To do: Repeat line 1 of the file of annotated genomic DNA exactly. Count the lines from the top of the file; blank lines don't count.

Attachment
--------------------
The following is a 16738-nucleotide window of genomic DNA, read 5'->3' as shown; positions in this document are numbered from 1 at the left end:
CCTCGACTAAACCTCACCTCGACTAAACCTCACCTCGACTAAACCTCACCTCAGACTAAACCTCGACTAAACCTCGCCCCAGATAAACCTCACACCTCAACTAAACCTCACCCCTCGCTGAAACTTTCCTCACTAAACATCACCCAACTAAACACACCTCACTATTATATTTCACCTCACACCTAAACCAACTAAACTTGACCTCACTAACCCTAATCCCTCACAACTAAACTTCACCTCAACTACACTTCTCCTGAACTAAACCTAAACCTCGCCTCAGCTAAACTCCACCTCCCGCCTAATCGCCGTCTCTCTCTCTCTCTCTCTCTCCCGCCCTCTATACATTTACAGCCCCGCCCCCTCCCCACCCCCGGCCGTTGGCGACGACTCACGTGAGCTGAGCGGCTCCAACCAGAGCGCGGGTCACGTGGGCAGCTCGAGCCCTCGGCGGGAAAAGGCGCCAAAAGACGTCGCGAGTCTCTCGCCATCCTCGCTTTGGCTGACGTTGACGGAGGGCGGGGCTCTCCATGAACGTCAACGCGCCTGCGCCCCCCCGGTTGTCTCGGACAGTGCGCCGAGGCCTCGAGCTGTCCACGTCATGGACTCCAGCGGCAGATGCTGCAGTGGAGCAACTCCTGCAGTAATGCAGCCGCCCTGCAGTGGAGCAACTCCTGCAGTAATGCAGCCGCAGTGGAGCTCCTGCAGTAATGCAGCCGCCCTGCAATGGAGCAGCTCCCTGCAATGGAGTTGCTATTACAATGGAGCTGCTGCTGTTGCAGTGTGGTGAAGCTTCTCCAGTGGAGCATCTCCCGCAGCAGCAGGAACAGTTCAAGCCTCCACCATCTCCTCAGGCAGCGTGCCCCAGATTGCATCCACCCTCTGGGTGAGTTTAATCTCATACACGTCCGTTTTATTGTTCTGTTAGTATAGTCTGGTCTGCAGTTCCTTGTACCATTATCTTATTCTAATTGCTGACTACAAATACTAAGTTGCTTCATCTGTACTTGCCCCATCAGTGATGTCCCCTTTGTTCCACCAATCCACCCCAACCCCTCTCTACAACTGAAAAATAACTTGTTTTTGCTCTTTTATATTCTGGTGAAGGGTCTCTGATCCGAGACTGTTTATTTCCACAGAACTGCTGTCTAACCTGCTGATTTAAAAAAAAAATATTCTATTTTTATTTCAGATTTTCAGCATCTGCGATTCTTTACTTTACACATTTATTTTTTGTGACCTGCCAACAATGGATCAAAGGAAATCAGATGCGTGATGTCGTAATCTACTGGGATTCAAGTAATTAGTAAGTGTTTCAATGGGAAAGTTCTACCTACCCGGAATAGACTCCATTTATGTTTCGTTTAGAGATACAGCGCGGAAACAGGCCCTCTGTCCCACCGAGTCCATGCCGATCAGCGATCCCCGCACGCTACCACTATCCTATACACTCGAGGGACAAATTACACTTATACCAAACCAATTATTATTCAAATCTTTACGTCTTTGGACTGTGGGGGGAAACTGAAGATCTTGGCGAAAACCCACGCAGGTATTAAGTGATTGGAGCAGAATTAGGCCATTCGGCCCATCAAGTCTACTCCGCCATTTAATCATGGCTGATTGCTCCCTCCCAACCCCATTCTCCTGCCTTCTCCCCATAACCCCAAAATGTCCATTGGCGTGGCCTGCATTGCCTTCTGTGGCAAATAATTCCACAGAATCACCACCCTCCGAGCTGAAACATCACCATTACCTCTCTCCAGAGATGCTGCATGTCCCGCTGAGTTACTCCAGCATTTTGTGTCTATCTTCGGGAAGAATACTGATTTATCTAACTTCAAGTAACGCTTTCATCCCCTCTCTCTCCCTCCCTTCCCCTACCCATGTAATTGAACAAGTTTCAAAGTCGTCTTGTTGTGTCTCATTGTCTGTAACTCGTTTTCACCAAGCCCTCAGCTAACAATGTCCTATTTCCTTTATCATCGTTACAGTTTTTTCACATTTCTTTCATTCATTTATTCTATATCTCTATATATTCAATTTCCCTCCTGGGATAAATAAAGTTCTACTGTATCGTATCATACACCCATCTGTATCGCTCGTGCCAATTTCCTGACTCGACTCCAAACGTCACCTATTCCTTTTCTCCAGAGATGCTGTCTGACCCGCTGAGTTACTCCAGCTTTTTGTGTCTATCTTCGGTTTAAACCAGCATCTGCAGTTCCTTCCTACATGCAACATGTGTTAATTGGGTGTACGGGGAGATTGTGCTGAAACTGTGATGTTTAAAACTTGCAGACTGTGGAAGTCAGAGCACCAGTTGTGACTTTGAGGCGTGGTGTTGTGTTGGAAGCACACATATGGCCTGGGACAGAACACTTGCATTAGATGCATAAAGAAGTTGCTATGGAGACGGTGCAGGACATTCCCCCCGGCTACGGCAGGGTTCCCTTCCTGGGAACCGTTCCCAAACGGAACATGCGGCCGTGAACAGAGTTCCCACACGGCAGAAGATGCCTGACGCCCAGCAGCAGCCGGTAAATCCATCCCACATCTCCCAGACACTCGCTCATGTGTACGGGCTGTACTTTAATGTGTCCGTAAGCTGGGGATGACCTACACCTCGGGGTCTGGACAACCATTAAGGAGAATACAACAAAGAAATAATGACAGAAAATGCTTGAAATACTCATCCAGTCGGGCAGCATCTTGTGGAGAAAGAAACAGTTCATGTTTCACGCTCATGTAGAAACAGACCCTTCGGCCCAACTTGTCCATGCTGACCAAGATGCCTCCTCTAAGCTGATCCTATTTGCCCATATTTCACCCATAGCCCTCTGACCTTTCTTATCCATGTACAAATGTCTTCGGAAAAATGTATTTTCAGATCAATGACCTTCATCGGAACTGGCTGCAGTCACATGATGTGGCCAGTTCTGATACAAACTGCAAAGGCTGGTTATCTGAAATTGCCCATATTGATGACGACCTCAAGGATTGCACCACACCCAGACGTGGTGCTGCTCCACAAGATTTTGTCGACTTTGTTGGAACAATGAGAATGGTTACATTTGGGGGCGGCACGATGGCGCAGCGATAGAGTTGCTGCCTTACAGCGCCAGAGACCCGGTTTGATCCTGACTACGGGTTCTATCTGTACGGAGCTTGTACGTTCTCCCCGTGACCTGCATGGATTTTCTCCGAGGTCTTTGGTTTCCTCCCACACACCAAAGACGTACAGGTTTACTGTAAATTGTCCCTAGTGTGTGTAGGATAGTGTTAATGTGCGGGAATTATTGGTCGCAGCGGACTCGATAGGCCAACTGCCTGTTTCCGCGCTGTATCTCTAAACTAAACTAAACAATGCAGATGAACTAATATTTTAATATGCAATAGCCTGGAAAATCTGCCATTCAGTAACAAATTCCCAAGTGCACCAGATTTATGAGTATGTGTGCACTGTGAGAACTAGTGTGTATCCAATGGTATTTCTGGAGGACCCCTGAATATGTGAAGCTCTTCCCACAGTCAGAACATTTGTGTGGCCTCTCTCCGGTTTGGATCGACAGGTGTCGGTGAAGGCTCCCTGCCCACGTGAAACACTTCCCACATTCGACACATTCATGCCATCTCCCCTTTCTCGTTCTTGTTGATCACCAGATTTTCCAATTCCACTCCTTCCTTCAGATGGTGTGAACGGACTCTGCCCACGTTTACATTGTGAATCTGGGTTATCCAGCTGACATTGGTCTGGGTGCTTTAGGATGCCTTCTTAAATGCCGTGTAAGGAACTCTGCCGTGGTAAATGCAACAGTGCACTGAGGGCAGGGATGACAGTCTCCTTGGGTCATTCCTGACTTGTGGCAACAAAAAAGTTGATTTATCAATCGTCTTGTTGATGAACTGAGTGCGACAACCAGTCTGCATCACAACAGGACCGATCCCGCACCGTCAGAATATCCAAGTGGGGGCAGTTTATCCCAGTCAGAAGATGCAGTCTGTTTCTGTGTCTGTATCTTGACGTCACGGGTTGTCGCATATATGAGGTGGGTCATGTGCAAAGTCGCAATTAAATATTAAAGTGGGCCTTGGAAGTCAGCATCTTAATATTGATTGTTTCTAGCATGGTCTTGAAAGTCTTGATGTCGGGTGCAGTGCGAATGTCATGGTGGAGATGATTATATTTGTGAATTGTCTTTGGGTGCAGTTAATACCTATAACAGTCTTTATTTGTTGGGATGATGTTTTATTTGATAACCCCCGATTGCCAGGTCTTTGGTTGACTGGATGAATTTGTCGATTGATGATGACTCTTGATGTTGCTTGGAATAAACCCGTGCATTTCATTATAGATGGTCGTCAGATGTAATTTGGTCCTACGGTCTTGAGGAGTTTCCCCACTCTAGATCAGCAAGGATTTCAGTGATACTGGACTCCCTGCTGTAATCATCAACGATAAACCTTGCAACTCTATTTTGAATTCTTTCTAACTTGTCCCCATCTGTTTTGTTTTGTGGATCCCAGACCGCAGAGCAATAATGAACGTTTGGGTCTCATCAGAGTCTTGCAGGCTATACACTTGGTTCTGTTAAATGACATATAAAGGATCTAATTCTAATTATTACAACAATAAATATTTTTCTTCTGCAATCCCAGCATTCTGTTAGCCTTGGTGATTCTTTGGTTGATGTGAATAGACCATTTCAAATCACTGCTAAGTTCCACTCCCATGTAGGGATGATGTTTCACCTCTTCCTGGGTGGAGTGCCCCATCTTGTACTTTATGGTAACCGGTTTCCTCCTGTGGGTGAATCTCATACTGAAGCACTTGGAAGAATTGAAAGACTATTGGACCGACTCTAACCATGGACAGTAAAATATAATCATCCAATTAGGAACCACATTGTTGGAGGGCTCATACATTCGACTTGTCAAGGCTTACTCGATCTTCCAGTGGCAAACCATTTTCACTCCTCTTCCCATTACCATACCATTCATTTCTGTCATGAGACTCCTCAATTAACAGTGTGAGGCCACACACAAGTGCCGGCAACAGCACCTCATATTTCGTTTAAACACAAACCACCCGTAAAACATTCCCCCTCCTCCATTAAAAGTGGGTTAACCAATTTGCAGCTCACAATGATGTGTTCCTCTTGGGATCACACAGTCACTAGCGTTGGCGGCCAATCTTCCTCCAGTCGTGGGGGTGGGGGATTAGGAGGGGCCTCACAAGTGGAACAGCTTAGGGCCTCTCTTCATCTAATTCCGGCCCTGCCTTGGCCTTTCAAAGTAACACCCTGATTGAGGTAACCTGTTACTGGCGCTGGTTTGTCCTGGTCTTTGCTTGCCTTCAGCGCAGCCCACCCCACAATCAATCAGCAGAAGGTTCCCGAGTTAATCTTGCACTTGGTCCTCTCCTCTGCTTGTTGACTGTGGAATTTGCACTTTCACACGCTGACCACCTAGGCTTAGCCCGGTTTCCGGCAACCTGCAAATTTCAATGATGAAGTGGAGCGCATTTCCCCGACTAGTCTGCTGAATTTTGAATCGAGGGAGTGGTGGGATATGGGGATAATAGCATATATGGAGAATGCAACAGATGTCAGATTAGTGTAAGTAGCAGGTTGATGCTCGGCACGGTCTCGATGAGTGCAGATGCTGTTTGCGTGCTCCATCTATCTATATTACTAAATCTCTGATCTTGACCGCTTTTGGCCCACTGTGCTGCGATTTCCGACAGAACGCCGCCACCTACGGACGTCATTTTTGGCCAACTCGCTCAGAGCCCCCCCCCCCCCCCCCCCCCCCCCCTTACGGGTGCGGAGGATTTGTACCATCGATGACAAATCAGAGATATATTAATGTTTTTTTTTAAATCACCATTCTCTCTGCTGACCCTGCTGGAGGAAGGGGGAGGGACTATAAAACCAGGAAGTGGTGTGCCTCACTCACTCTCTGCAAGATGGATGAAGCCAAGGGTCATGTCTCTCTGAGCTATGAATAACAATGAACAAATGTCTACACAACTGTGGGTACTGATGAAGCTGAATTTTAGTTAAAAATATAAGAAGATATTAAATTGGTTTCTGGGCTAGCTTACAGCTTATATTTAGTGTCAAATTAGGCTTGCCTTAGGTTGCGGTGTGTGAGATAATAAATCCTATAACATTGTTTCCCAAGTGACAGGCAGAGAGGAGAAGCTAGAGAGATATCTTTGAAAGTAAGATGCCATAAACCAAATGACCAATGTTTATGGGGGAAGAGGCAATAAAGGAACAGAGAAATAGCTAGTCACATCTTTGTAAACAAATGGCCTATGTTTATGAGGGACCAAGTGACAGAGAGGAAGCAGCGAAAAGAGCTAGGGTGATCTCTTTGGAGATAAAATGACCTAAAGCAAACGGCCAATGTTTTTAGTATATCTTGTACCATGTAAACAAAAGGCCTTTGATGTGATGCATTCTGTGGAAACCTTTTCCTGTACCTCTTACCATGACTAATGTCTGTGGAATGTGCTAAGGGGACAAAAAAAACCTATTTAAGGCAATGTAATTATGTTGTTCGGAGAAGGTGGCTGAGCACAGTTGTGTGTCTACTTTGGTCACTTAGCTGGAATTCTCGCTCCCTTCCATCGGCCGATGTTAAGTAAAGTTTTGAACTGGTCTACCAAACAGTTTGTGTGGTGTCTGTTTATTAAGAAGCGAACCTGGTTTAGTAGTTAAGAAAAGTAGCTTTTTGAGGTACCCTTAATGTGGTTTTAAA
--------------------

The following is a 16738-nucleotide window of genomic DNA, read 5'->3' as shown; positions in this document are numbered from 1 at the left end: